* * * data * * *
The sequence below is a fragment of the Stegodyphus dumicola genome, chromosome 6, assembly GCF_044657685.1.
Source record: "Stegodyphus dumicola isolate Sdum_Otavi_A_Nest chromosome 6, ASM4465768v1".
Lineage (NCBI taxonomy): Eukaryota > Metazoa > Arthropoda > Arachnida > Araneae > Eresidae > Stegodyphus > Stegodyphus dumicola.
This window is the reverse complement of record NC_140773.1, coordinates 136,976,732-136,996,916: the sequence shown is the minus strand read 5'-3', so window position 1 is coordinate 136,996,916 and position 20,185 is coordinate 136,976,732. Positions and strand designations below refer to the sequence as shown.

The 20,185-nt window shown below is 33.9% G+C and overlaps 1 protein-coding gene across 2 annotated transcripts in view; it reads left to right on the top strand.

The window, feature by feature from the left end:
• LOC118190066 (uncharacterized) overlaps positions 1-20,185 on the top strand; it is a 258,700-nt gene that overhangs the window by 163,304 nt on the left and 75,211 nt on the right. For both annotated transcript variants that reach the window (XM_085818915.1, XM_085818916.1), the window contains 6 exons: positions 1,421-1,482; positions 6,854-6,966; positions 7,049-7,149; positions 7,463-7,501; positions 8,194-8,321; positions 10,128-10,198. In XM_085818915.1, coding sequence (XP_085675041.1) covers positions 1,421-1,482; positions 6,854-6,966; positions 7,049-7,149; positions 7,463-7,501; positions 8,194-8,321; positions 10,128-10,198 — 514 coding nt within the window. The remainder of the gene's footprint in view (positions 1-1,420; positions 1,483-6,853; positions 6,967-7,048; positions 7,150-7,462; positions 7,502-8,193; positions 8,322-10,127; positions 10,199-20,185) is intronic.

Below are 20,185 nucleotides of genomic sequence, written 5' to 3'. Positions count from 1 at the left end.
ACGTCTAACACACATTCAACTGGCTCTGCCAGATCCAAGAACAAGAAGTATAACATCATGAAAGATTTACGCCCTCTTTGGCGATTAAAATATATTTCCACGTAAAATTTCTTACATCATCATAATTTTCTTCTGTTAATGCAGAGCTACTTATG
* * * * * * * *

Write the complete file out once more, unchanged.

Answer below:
The sequence below is a fragment of the Stegodyphus dumicola genome, chromosome 6, assembly GCF_044657685.1.
Source record: "Stegodyphus dumicola isolate Sdum_Otavi_A_Nest chromosome 6, ASM4465768v1".
Lineage (NCBI taxonomy): Eukaryota > Metazoa > Arthropoda > Arachnida > Araneae > Eresidae > Stegodyphus > Stegodyphus dumicola.
This window is the reverse complement of record NC_140773.1, coordinates 136,976,732-136,996,916: the sequence shown is the minus strand read 5'-3', so window position 1 is coordinate 136,996,916 and position 20,185 is coordinate 136,976,732. Positions and strand designations below refer to the sequence as shown.

The 20,185-nt window shown below is 33.9% G+C and overlaps 1 protein-coding gene across 2 annotated transcripts in view; it reads left to right on the top strand.

The window, feature by feature from the left end:
• LOC118190066 (uncharacterized) overlaps positions 1-20,185 on the top strand; it is a 258,700-nt gene that overhangs the window by 163,304 nt on the left and 75,211 nt on the right. For both annotated transcript variants that reach the window (XM_085818915.1, XM_085818916.1), the window contains 6 exons: positions 1,421-1,482; positions 6,854-6,966; positions 7,049-7,149; positions 7,463-7,501; positions 8,194-8,321; positions 10,128-10,198. In XM_085818915.1, coding sequence (XP_085675041.1) covers positions 1,421-1,482; positions 6,854-6,966; positions 7,049-7,149; positions 7,463-7,501; positions 8,194-8,321; positions 10,128-10,198 — 514 coding nt within the window. The remainder of the gene's footprint in view (positions 1-1,420; positions 1,483-6,853; positions 6,967-7,048; positions 7,150-7,462; positions 7,502-8,193; positions 8,322-10,127; positions 10,199-20,185) is intronic.

Below are 20,185 nucleotides of genomic sequence, written 5' to 3'. Positions count from 1 at the left end.
ACGTCTAACACACATTCAACTGGCTCTGCCAGATCCAAGAACAAGAAGTATAACATCATGAAAGATTTACGCCCTCTTTGGCGATTAAAATATATTTCCACGTAAAATTTCTTACATCATCATAATTTTCTTCTGTTAATGCAGAGCTACTTATG